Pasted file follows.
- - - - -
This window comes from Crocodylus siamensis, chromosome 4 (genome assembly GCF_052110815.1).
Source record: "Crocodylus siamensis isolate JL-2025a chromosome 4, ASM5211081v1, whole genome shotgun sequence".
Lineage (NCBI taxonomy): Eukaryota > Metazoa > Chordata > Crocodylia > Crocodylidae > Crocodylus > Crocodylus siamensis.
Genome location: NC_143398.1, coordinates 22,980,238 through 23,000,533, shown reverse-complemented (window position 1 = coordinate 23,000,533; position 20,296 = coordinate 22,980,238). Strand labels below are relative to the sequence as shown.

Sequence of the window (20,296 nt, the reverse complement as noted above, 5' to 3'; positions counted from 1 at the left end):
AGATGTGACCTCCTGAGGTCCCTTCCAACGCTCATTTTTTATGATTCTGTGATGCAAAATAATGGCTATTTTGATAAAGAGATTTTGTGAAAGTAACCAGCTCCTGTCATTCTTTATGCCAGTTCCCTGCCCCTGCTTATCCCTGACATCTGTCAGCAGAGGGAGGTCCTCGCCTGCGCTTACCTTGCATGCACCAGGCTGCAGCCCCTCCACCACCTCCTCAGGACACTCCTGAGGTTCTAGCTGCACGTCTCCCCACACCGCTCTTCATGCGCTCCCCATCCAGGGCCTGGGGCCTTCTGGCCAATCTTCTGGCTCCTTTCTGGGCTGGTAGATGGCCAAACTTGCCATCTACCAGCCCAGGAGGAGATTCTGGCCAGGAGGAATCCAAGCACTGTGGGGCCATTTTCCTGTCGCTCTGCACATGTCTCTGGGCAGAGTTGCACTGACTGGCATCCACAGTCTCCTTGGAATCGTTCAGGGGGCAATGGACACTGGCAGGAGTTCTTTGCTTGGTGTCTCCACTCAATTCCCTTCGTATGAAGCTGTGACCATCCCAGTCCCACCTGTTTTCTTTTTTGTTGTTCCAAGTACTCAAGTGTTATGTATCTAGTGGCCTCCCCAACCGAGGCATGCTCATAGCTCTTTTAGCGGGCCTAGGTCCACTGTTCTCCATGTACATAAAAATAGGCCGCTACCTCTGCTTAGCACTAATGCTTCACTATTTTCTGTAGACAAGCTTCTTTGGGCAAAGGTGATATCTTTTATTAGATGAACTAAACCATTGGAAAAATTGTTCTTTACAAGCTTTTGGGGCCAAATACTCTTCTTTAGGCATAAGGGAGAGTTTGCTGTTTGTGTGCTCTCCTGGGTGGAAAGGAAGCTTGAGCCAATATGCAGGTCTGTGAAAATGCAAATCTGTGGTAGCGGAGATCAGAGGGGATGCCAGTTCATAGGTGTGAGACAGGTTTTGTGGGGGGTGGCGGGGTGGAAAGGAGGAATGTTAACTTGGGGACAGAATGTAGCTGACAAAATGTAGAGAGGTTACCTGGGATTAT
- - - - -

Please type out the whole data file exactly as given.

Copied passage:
This window comes from Crocodylus siamensis, chromosome 4 (genome assembly GCF_052110815.1).
Source record: "Crocodylus siamensis isolate JL-2025a chromosome 4, ASM5211081v1, whole genome shotgun sequence".
Lineage (NCBI taxonomy): Eukaryota > Metazoa > Chordata > Crocodylia > Crocodylidae > Crocodylus > Crocodylus siamensis.
Genome location: NC_143398.1, coordinates 22,980,238 through 23,000,533, shown reverse-complemented (window position 1 = coordinate 23,000,533; position 20,296 = coordinate 22,980,238). Strand labels below are relative to the sequence as shown.

Sequence of the window (20,296 nt, the reverse complement as noted above, 5' to 3'; positions counted from 1 at the left end):
AGATGTGACCTCCTGAGGTCCCTTCCAACGCTCATTTTTTATGATTCTGTGATGCAAAATAATGGCTATTTTGATAAAGAGATTTTGTGAAAGTAACCAGCTCCTGTCATTCTTTATGCCAGTTCCCTGCCCCTGCTTATCCCTGACATCTGTCAGCAGAGGGAGGTCCTCGCCTGCGCTTACCTTGCATGCACCAGGCTGCAGCCCCTCCACCACCTCCTCAGGACACTCCTGAGGTTCTAGCTGCACGTCTCCCCACACCGCTCTTCATGCGCTCCCCATCCAGGGCCTGGGGCCTTCTGGCCAATCTTCTGGCTCCTTTCTGGGCTGGTAGATGGCCAAACTTGCCATCTACCAGCCCAGGAGGAGATTCTGGCCAGGAGGAATCCAAGCACTGTGGGGCCATTTTCCTGTCGCTCTGCACATGTCTCTGGGCAGAGTTGCACTGACTGGCATCCACAGTCTCCTTGGAATCGTTCAGGGGGCAATGGACACTGGCAGGAGTTCTTTGCTTGGTGTCTCCACTCAATTCCCTTCGTATGAAGCTGTGACCATCCCAGTCCCACCTGTTTTCTTTTTTGTTGTTCCAAGTACTCAAGTGTTATGTATCTAGTGGCCTCCCCAACCGAGGCATGCTCATAGCTCTTTTAGCGGGCCTAGGTCCACTGTTCTCCATGTACATAAAAATAGGCCGCTACCTCTGCTTAGCACTAATGCTTCACTATTTTCTGTAGACAAGCTTCTTTGGGCAAAGGTGATATCTTTTATTAGATGAACTAAACCATTGGAAAAATTGTTCTTTACAAGCTTTTGGGGCCAAATACTCTTCTTTAGGCATAAGGGAGAGTTTGCTGTTTGTGTGCTCTCCTGGGTGGAAAGGAAGCTTGAGCCAATATGCAGGTCTGTGAAAATGCAAATCTGTGGTAGCGGAGATCAGAGGGGATGCCAGTTCATAGGTGTGAGACAGGTTTTGTGGGGGGTGGCGGGGTGGAAAGGAGGAATGTTAACTTGGGGACAGAATGTAGCTGACAAAATGTAGAGAGGTTACCTGGGATTAT